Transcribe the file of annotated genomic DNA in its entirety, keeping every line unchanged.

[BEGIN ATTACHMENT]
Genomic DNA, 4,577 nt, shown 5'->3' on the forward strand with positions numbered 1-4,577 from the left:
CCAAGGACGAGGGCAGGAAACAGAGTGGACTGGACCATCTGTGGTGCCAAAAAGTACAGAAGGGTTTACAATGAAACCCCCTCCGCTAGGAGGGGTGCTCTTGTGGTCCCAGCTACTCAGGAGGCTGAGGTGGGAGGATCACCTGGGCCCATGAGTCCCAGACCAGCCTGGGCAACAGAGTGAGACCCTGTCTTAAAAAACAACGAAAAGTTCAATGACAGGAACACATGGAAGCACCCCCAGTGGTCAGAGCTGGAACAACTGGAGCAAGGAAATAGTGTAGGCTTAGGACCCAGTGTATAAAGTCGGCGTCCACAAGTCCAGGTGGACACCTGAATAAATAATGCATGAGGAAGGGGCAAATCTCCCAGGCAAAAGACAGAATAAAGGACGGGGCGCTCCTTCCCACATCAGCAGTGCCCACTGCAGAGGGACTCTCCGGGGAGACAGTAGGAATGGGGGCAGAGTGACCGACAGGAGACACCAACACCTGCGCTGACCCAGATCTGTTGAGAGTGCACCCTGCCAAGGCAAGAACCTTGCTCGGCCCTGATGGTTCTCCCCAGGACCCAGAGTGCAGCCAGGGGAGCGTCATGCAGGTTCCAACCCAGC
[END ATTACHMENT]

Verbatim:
Genomic DNA, 4,577 nt, shown 5'->3' on the forward strand with positions numbered 1-4,577 from the left:
CCAAGGACGAGGGCAGGAAACAGAGTGGACTGGACCATCTGTGGTGCCAAAAAGTACAGAAGGGTTTACAATGAAACCCCCTCCGCTAGGAGGGGTGCTCTTGTGGTCCCAGCTACTCAGGAGGCTGAGGTGGGAGGATCACCTGGGCCCATGAGTCCCAGACCAGCCTGGGCAACAGAGTGAGACCCTGTCTTAAAAAACAACGAAAAGTTCAATGACAGGAACACATGGAAGCACCCCCAGTGGTCAGAGCTGGAACAACTGGAGCAAGGAAATAGTGTAGGCTTAGGACCCAGTGTATAAAGTCGGCGTCCACAAGTCCAGGTGGACACCTGAATAAATAATGCATGAGGAAGGGGCAAATCTCCCAGGCAAAAGACAGAATAAAGGACGGGGCGCTCCTTCCCACATCAGCAGTGCCCACTGCAGAGGGACTCTCCGGGGAGACAGTAGGAATGGGGGCAGAGTGACCGACAGGAGACACCAACACCTGCGCTGACCCAGATCTGTTGAGAGTGCACCCTGCCAAGGCAAGAACCTTGCTCGGCCCTGATGGTTCTCCCCAGGACCCAGAGTGCAGCCAGGGGAGCGTCATGCAGGTTCCAACCCAGC